Indian Post-Rockers aswekeepsearching Go Deep On Their Powerful New Track
The easiest thing to focus on about aswekeepsearching is that all of their lyrics are sung in Hindi. But that only speaks to many layers present on the Pune, India, quartet’s music. The band’s sound is an undulating mixture of indie rock, post-rock, and shoegaze that both lulls the listener into a sense of ease and riles them up. Their dynamics and weight make them the kind of built to soundtrack heartfelt scenes, and put them in a unique position to break through to mainstrema audiences. All that, and yes: they sing in Hindi.
Chasing Light, the newest single from aswekeepsearching’s upcoming album Rooh, is thick with atmosphere and disparate influences. The track begins with drawn-out synths and almost poppy moments, but then builds with a slow-burn shimmer that eventually erupts into a flourish of kick drum and throbbing bass. Fans of latter-day Deftones, Russian Circles, and staring at the aurora borealis will find themselves enraptured by the track.
We caught up with aswekeepsearching about their growth as a band, their new album, and the Ahmedabad rock scene.
How has aswekeepsearching’s sound evolved between Zia and Rooh? What are some ways the band has grown?
Robert Alex (bass): There is a distinct sonic evolution with each album, and Rooh will definitely highlight that. Zia was comparatively a more straightforward album to write; at the time we took whatever ideas we had and fleshed them out into songs, whereas with Rooh was a more thought out process. Everything from the approach to songwriting, how we choose what layers and sounds go into the song, the constant back and forth on structuring and arrangements, the decision to have more vocals in this album — everything has been very different from all our previous work. I feel that even though each album has different colours, moods and atmospheres to offer, you will still be able to trace the aswekeepsearching vibe right from the upcoming album all the way back to the first EP.
What would you say is the driving force behind the band’s sound and lyrics? Has that changed over the years?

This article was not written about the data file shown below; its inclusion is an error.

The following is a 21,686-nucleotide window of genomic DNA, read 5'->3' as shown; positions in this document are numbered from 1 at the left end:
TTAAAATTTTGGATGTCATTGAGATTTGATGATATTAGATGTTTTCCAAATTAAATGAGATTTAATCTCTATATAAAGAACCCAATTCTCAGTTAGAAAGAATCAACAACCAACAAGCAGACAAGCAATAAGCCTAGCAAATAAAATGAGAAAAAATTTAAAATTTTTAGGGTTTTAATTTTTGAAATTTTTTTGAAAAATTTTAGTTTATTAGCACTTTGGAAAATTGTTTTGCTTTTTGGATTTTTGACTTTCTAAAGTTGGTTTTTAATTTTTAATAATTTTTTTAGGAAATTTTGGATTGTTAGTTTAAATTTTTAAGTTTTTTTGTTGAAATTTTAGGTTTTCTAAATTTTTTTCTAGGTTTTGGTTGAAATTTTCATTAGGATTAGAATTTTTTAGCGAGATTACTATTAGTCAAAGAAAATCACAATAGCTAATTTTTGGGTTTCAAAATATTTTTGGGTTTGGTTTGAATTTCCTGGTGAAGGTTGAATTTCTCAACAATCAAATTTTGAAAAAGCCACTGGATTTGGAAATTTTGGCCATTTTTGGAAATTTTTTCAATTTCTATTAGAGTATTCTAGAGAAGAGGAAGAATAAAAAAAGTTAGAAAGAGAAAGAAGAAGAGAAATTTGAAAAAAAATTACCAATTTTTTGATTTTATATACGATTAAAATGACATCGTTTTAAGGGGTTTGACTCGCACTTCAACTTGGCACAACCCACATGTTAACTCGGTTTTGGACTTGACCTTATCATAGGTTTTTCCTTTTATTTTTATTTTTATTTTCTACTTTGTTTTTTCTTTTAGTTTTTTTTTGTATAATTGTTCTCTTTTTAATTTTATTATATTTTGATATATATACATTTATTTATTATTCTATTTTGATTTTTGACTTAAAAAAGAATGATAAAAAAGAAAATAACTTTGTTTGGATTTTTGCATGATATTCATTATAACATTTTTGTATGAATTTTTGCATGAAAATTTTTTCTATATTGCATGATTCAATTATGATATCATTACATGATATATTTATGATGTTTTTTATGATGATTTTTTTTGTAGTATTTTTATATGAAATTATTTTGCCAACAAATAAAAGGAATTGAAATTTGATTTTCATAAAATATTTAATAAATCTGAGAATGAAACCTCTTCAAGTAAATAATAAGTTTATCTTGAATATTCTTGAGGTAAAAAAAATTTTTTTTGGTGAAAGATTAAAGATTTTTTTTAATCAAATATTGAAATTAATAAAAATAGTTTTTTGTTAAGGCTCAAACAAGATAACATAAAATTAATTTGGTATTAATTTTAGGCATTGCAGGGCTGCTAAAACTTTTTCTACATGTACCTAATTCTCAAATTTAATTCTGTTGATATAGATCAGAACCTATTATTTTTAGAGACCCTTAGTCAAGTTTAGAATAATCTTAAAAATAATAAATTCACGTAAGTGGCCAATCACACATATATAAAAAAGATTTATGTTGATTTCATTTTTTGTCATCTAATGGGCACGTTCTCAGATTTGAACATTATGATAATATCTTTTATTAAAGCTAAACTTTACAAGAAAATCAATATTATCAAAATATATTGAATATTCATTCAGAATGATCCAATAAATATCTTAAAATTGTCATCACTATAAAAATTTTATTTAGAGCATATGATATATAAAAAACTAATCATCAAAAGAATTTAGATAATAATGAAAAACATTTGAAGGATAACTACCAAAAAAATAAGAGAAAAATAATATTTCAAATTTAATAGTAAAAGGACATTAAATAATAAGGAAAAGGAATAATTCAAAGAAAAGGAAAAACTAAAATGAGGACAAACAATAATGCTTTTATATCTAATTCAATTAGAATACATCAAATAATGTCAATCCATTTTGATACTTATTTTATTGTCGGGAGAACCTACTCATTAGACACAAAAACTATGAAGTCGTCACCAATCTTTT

Shubham Gurung (guitar, keyboard): The sonic identity of the band has been influenced by the kind of music that we’ve listened to over the years individually, especially post-rock, neo-classical and ambient music, because it’s very emotional and deep. That’s what we try to express through our sound and lyrics — emotions, depth, highs and lows from our personal life-experiences. And that’s what the main driving force for songwriting in general has been for us. Although the lyrical content and themes have evolved and changed through time, our origin will always remain the same.
You guys use Indian instruments and Hindi lyrics — is it a natural creative flow, or does it require effort? Do you ever say, “No, this song sounds too traditionally Indian, or too traditionally rock and roll?”
Sambit Chatterjee (drums): It’s not a call or a choice it’s actually most of the times hearing what the song needs. It’s not about Indian instruments or making it Indian — we are Indian and have been growing up listening to these, and at the same time music from around the world. So naturally, when we make our music, we hear space for other stuff and some Indian instruments make their way into our head. And sometimes it works and sometimes it doesn’t. So we let the song decide. We’re not thinking about anything whether it’s too Indian or too anything else, it’s purely about the song.
Have you ever been pressured or urged to sing only in English?
RA: There were a few instances where, for certain enquires we got for performances, the organiser wanted us to perform in English or even instrumental. I guess they wanted JUST a band to play, not aswekeepsearching. In my opinion, no artist should have to change aspects of their art to cater to external factors. That would be you going against the very reason you decided to have it that way in the first place.
Is there a song on the new album that you’re most proud of, or most excited for bands to hear?
Sambit Chatterjee: Yes there are two songs that I’m really proud of. Aas Paas and Aitbaar, because the first time in Aitbaar I had to come up with a whole chord chart when Uddipan called and set the picture in my head of what the feeling was. With Aas Paas, I feel a weird attachment to the sound of this song, the sarangi and the lyrics and movement also feels so right for the song.
What’s a misconception you think your average American or British listener might have about Indian rock music, or India’s rock scene?
Uddipan Sarmah (vocals, guitar): That India is a land of snakes and the poor. Our country is developing, and the musical taste here has evolved over years and is only getting better, with lot of international artists considering to come and play here. Even currently, Bollywood dominates the country, but there are a great number of underground talents who are making splendid music and have started taking ‘being a musician’ as their profession. We have fewer venues, bad road conditions, less resources in terms of production, yet the bands here are growing and surviving. India is considered to be the next big market for any businesses, and music or entertainment is one of the many. The future is only bright form here.
Listen to aswekeepsearching’s Chasing Light below:
aswekeepsearching’s Rooh comes out Friday, September 27, and is available for preorder.
Deftones’ White Pony Pac-Man PC game has been given a lovely new Black Stallion update.
Of Mice & Men get off to a grand start on the first of three-EP series…